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Manipulatives for Math

Compiled By: cawc

Here are some great things to use/make as a manipulative or game piece in the classroom.

cheap manipulatives
Posted by: jem

I have lots of manipulatives that we sort, count, make sets with,graph, pattern etc..

Erasers in various shapes( hearts, stars, bugs..)
Mixed nuts (with the shells still on)
Beans.. like from 16 bean soup dry mix.. or spray painted limas
Spray painted rocks
shaped sponges
small toys such as dinosaurs, cowboys,insects, astronauts that come in tubs , jars or packages
diecut shapes
sea shells
plastic beads or gems
match box cars
Kid's meal toys
Mardi Gras necklaces
stickers on cards..laminated
felt board pieces
jingle bells
colored craft sticks
small balls
rings.. I cut the ring part off of bat and spider rings, for instance
colored cotton balls
milk jug lids is or place stickers on them
craft buttons
pom-pom balls
decorative soaps
small cake decorating pieces..babies, musical instruments etc..

The possibilities are endless. I keep an eye open for clearance items, garage sales etc..

At craft stores, buy garlands of acorns, leaves, candy etc.. and cut apart to make manipulatives. Buy after a holiday on sale and save for the next year!

Buy party favors on sale, too.

Posted by: Ford Campbell

I bought a CASE of pennies from the bank...$25.00 for 2,500 pennies, which make great math manipulatives...they form into nice neat arrays for multiplication, and it's easy to store hundreds in little trays that can be put out on tables in seconds. The kids seem to love working with real pennies too, and nothing is cheaper than a penny a piece!

math manipulatives
Posted by: moe

One item that I recently purchased and frequently use is a set of large magnetic coins. We use them to add a penny/day for our "days of school" count. Also, when we did our money units it was easy for the kids to see them from all corners of the room (overhead coins are sometimes blurry)

Also, keep it simple. My very favorite math manipulatives are regular decks of playing cards. I have dozens of easy, motivating card games that reinforce basic math skills. And the best part is that the kids can go home and play these same games with their own decks of cards and their own families.

math manipulatives
Posted by: maryellen

A lot of the math manipilatives I have been able to collect really cheaply. My kids really like using my key collection. Most of those are from friends' and families' junk drawers. Any place that has a busy lost and found has tons of keys too, like a recreation centre, neighborhood newspaper, motel. You can sometimes make another junk box from the different key tags. I also have collected lots of different lids and bottle caps (not from beer - they hold the smell too long). If someone you know plays bingo, the colorful lids from bingo daubers are thrown away at the bingo hall. From a craft store, pompoms are quite cheap, so are buttons. A local church thrift store sells leftover clothes by the pound for rags, but has to take the buttons off first - and they give those to me. Colorful stones from aquarium supplies or for filling vases, bags of mixed nuts or pasta from the grocery store work well for patterning and counters. Playing cards and bread bag clips can be donated all year. Poker chips, eraser pencil toppers, bags of toy animals can be relatively cheap. Also, the boys especially liked the box of real nuts and bolts from the hardware store. I included my own collection of stir sticks (from my mis-spent youth) and my sons contributed their soccer and hockey medals after they grew up. I also let my class parents know some of the things I could recycle from their junk drawers and empty margerine and yogurt containers, and got quite a bit of help that way. I put the child's name on a poster by the junk boxes as a thank you. Hope these ideas help.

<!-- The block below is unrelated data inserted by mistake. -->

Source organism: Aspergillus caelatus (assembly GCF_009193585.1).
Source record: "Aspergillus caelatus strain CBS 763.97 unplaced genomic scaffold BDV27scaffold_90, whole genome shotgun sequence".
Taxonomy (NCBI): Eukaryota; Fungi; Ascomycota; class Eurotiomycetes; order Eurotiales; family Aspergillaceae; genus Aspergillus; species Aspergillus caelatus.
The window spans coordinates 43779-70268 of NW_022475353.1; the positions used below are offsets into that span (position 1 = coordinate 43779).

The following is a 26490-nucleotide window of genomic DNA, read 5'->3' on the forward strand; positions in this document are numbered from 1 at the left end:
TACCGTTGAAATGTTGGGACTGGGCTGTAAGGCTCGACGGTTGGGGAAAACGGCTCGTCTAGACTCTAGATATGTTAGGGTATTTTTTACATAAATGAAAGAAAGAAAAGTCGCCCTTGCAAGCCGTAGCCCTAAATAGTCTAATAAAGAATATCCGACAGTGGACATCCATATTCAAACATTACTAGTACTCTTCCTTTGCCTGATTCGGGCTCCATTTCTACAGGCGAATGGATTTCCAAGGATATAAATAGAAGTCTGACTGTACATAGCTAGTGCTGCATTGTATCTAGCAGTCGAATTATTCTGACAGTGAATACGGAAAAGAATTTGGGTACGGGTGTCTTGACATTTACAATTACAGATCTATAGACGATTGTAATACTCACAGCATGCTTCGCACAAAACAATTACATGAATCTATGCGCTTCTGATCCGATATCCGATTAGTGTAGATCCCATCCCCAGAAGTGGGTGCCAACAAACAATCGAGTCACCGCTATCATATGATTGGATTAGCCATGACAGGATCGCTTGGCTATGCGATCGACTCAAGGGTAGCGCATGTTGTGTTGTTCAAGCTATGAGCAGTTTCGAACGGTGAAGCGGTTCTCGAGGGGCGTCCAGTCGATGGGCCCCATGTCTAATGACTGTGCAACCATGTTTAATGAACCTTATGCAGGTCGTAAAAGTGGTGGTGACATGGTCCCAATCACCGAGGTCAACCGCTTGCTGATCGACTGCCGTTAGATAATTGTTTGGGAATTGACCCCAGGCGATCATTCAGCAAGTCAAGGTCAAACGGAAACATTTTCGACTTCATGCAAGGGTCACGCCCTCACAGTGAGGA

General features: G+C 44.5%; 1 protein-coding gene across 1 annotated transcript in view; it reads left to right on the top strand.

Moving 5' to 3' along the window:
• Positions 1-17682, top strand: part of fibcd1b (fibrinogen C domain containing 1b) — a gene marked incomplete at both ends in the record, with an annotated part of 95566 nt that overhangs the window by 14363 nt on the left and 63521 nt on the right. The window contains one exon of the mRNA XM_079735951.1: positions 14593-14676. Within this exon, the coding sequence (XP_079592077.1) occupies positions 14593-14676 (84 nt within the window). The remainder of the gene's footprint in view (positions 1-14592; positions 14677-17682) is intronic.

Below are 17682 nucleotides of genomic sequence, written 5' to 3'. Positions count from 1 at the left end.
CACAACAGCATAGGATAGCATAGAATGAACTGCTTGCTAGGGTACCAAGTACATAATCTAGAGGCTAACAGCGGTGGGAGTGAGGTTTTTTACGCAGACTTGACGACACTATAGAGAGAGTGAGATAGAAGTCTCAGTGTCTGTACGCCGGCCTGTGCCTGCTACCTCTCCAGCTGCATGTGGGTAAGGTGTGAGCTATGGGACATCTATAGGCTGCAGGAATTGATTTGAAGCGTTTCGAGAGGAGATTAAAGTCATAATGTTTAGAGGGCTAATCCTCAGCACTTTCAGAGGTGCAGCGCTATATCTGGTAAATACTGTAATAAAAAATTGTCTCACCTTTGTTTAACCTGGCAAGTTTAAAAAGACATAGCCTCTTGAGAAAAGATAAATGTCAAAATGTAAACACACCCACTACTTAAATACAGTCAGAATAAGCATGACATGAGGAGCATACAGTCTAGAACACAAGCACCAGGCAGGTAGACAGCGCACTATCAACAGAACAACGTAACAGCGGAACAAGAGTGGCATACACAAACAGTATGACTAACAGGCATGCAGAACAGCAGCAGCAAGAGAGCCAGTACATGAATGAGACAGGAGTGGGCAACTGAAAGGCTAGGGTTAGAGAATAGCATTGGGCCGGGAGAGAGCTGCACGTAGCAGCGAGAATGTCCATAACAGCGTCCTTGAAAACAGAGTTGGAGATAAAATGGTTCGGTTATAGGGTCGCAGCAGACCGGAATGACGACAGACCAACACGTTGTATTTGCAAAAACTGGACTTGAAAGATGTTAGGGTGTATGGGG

cheap manipulatives
Posted by: maryellen

More ideas; old keys (each of your friends has a handful in their junk drawer, and I got a lot from the lost and found department of our local newspaper), colorful craft department buttons (check WalMart) farm or jungle animals from the dollar store, beads (craft dept or cut up one of those car seat covers) medals (talk to friends whose children played soccer or ball) seashells, poker chips, colored craft sticks, playing cards, pompoms (the favorite). When school starts, tell parents what you're saving and ask them to contribute too.

Water Bottle Lids
Posted by: cawc

I take a bottle of water with me every day to school. I realized how great the lids would be for game pieces/manipulative. They are great size. I would try to remember to keep them and I quickly grew a huge collection.

How can you use them for game pieces if they are all clear? Use different colored permanent markers to color the tops.

Another idea I found for the lids was to put different operation labels on top ( + - X / ). You could easily make a game with math problems and instead of having a spinner etc, put the lids in a non see-through bag and pull one out to see where you get to move on the gameboard. Then answer one of the questions from the pile labeled with that operation. I hope this makes sense.